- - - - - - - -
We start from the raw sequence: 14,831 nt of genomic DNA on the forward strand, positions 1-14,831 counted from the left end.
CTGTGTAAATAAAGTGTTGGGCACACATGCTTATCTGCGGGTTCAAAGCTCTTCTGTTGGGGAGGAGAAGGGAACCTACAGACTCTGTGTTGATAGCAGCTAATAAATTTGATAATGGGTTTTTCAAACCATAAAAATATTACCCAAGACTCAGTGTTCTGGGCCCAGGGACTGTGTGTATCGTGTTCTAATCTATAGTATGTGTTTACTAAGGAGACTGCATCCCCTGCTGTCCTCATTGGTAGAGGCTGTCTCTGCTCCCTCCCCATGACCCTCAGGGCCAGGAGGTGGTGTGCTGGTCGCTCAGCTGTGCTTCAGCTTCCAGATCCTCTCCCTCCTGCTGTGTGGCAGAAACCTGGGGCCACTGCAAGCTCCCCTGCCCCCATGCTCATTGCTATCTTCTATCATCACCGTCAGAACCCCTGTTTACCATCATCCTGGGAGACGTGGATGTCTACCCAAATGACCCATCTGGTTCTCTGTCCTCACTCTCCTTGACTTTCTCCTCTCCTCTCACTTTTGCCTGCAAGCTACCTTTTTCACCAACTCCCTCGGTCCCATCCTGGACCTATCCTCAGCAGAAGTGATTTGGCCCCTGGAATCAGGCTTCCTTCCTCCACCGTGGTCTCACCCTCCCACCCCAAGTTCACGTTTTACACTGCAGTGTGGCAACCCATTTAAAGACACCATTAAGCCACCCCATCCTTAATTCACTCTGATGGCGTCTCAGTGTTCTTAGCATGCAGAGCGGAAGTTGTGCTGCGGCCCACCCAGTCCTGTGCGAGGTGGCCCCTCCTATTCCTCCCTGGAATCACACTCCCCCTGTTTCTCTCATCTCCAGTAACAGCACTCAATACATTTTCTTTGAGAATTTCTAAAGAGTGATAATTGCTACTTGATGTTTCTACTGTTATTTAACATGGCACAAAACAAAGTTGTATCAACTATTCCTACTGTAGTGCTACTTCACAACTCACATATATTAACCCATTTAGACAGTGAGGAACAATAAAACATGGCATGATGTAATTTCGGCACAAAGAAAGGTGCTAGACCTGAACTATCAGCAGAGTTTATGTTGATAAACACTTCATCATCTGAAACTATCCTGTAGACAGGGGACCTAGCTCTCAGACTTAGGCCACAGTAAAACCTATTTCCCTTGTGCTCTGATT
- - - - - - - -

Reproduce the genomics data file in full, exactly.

We start from the raw sequence: 14,831 nt of genomic DNA on the forward strand, positions 1-14,831 counted from the left end.
CTGTGTAAATAAAGTGTTGGGCACACATGCTTATCTGCGGGTTCAAAGCTCTTCTGTTGGGGAGGAGAAGGGAACCTACAGACTCTGTGTTGATAGCAGCTAATAAATTTGATAATGGGTTTTTCAAACCATAAAAATATTACCCAAGACTCAGTGTTCTGGGCCCAGGGACTGTGTGTATCGTGTTCTAATCTATAGTATGTGTTTACTAAGGAGACTGCATCCCCTGCTGTCCTCATTGGTAGAGGCTGTCTCTGCTCCCTCCCCATGACCCTCAGGGCCAGGAGGTGGTGTGCTGGTCGCTCAGCTGTGCTTCAGCTTCCAGATCCTCTCCCTCCTGCTGTGTGGCAGAAACCTGGGGCCACTGCAAGCTCCCCTGCCCCCATGCTCATTGCTATCTTCTATCATCACCGTCAGAACCCCTGTTTACCATCATCCTGGGAGACGTGGATGTCTACCCAAATGACCCATCTGGTTCTCTGTCCTCACTCTCCTTGACTTTCTCCTCTCCTCTCACTTTTGCCTGCAAGCTACCTTTTTCACCAACTCCCTCGGTCCCATCCTGGACCTATCCTCAGCAGAAGTGATTTGGCCCCTGGAATCAGGCTTCCTTCCTCCACCGTGGTCTCACCCTCCCACCCCAAGTTCACGTTTTACACTGCAGTGTGGCAACCCATTTAAAGACACCATTAAGCCACCCCATCCTTAATTCACTCTGATGGCGTCTCAGTGTTCTTAGCATGCAGAGCGGAAGTTGTGCTGCGGCCCACCCAGTCCTGTGCGAGGTGGCCCCTCCTATTCCTCCCTGGAATCACACTCCCCCTGTTTCTCTCATCTCCAGTAACAGCACTCAATACATTTTCTTTGAGAATTTCTAAAGAGTGATAATTGCTACTTGATGTTTCTACTGTTATTTAACATGGCACAAAACAAAGTTGTATCAACTATTCCTACTGTAGTGCTACTTCACAACTCACATATATTAACCCATTTAGACAGTGAGGAACAATAAAACATGGCATGATGTAATTTCGGCACAAAGAAAGGTGCTAGACCTGAACTATCAGCAGAGTTTATGTTGATAAACACTTCATCATCTGAAACTATCCTGTAGACAGGGGACCTAGCTCTCAGACTTAGGCCACAGTAAAACCTATTTCCCTTGTGCTCTGATT